Recently, the Dallas Independent School District (ISD) school board voted to adopt new sex ed curricula that place a greater emphasis on contraception and “consent” education to reduce teen pregnancy. The Dallas Morning News reported that, according to the North Texas Alliance to Reduce Unintended Pregnancy in Teens (Ntarupt), Dallas “has the highest teen birth rate of the top 20 largest counties in the country.” The board simultaneously approved the creation of after-school programs by Ntarupt, which lists Planned Parenthood’s website as a reliable resource.
And while Ntarupt’s ‘Talk about it Dallas’ website reads “Parents must guide and educate their kids about sex,” and tells them, “we’re asking you to explain how sex works in a healthy way, on your terms and with your values,” the same website features a section targeted at teens called “Know your Rights: Accessing healthcare services without a parent/guardian.”
‘Consent’ is the wrong emphasis
“Consent” was a buzzword among proponents of the new sex ed curricula, which is opt-in throughout Texas schools and starts in sixth grade. One mom of a current sophomore student stated during a board meeting, “I said yes [to a change of curriculum publisher] because I want my son to know how to give and receive – or not – sexual consent, how to protect himself, how to not get a STD, and to have the tools needed to make the best decisions for his life.”
One community member noted that even 20 years ago, her kids were “getting bombarded with sexual information but it was not from my family and it was not from the school.” She opined, “any school curriculum that is less than comprehensive and candid is ludicrous” insisting “we can argue for abstinence-only [sexual education] all we want, but we cannot stop kids from having sex. What we can do, what we must do is give kids the full gory picture of what they need to know about sex — how to protect themselves, including the issue of consent, how to prevent pregnancy, how to prevent disease, how to prevent trauma.”
Live Action News has previously pointed out significant problems with making “consent” the ultimate (and often only) criterion to determine whether any kind of sexual activity is ok for teens. Troublingly, an overemphasis on the subjective concept of consent may also lead to a downplaying of the objective, documented, verifiable negative consequences of early sexual activity.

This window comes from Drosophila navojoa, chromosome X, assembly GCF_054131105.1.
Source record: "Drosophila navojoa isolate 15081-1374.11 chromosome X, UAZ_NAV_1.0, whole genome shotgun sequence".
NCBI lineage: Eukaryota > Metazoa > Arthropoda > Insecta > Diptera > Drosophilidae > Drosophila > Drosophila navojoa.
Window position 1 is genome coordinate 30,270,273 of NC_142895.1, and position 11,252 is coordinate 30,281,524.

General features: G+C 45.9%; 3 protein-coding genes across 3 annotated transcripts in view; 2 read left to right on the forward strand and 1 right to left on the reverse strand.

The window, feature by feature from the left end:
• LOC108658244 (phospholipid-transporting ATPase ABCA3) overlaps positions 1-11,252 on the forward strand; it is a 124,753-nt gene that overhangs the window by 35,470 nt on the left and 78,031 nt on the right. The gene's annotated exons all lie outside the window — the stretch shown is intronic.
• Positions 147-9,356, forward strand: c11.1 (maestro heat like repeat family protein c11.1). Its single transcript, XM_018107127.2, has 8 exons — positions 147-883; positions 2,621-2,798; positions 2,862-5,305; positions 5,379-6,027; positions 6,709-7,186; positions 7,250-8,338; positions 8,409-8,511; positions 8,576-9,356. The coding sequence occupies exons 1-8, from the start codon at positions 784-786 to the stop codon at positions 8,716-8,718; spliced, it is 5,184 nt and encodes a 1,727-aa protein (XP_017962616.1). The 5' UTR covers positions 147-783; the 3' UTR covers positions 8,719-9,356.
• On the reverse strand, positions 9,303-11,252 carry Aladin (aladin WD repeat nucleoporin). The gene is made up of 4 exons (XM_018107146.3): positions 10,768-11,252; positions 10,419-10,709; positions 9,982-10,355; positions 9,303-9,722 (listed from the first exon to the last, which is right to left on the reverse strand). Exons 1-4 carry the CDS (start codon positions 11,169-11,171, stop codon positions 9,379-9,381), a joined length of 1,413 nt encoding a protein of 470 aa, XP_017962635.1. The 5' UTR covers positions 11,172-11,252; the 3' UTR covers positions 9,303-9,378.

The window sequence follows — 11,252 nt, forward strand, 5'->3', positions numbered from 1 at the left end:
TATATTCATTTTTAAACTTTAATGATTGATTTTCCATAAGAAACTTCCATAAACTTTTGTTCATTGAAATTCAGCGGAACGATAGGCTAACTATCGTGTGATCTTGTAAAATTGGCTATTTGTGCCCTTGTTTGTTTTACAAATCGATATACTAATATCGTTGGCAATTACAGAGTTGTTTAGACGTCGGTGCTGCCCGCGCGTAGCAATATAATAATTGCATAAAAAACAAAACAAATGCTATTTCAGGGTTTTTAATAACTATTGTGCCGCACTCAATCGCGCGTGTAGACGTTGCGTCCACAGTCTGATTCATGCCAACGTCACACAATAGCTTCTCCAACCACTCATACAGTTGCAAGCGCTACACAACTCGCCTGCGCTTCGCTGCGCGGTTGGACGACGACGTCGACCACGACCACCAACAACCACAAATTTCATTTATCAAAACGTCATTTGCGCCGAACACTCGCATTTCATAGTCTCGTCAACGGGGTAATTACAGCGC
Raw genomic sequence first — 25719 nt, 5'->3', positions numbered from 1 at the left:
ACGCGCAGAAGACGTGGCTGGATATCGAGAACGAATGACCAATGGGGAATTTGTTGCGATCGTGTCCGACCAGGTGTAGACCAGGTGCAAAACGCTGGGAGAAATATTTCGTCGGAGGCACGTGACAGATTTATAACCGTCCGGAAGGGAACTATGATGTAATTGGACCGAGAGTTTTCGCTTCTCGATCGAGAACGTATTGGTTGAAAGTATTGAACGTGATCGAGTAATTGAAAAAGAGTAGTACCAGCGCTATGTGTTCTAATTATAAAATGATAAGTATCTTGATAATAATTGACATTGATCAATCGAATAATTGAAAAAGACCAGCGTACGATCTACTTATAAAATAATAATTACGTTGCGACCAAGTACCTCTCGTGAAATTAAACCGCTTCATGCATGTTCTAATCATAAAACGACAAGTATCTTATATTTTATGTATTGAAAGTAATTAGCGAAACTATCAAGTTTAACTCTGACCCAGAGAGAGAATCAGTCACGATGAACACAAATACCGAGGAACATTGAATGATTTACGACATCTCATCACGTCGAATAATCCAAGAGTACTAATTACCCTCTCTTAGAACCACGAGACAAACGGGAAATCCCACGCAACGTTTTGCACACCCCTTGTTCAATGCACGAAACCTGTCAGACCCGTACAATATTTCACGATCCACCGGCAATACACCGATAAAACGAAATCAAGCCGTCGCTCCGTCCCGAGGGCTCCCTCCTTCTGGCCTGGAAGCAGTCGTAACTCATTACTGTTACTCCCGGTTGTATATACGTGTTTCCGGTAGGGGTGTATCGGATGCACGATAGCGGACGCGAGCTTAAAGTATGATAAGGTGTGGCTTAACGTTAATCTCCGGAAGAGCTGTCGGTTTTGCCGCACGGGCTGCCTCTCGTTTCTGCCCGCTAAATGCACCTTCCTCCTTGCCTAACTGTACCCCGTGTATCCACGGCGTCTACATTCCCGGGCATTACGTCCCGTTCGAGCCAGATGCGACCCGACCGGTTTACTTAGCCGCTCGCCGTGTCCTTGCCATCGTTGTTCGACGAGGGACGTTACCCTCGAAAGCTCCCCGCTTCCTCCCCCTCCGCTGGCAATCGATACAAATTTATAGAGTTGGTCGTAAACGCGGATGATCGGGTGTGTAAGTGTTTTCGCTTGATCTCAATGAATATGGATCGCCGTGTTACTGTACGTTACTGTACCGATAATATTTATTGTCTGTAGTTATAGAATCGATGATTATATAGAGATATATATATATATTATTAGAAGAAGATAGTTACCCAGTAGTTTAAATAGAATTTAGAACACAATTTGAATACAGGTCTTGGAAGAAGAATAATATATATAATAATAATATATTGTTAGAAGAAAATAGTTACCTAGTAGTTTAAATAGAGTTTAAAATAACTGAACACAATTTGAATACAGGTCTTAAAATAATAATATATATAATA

What’s more, how are teens supposed to have a “healthy view of their own sexuality” (purportedly the goal of virtually every comprehensive sexuality education program) when they’re not taught the basic facts of how their own bodies even work, and when they’re instead only taught how to avoid sexually transmitted diseases or pregnancy (the latter of which is often treated as if it is a disease)? Are there only two options for sex education: an “anything goes so long as there’s consent” approach on the one hand, or giving kids a “gory” picture of sex as intrinsically linked to disease on the other?
There is another, better way
Fortunately, there’s a third way that isn’t shame-based. Instead, it teaches young men and women in developmentally-appropriate ways through fertility awareness that their bodies are good, that their fertility is a sign of both reproductive and overall health — especially for women — and that shared decision-making based on mutual respect and healthy goal-setting leads to happiness and wholeness rather than disease and heartbreak.
As women’s health nurse practitioner Teresa Kenney writes in “The Happy Girl’s Guide to Being Whole,” a fertility awareness book written especially for high school girls and college-aged women, “What happens from the first day of our period until the start of the next one… is actually a vital sign of our overall health, just like blood pressure or heart rate. Learning to be in tune with the [easily observable] biological signs… gives us the knowledge we need to understand our own functioning and to recognize early on if something needs medical attention so that we can be knowledgeable advocates for our own needs” (Kenney, 25).
What if every teen in America knew basic biological facts, including the equation for conception: sperm, an egg, and fertile cervical fluid? As Kenney writes, but most teens don’t know, fertile cervical fluid is only produced during a short window each cycle, and “no cervical fluid means no conception,” meaning that most of the cycle is infertile (Kenney, 25).
What if every teen knew that ovulation, not menstruation, is the main hormonal event of the female cycle, and that if a young woman isn’t on contraception and isn’t having cervical fluid, she’s very possibly not ovulating? What if young women knew that not ovulating is cause for concern given ovulation’s brain, breast, bone, immune, and heart benefits?
And what if young men and women understood that “the goal of hormonal birth control (HBC) is to prevent women from ovulating,” meaning that users don’t receive the health benefits of ovulation, and that HBC can cause a host of side effects varying from distressing to deadly? (Kenney, 76)
Dallas ISD is right when they insist that current sex ed programs in America aren’t satisfactory, but fixating on consent and further perpetuating fear and shame narratives around sexuality won’t solve the problems in the current model. Sex ed that incorporates fertility awareness encourages young men and women to understand how their bodies were actually designed so that they can make healthy decisions with their future goals in mind.
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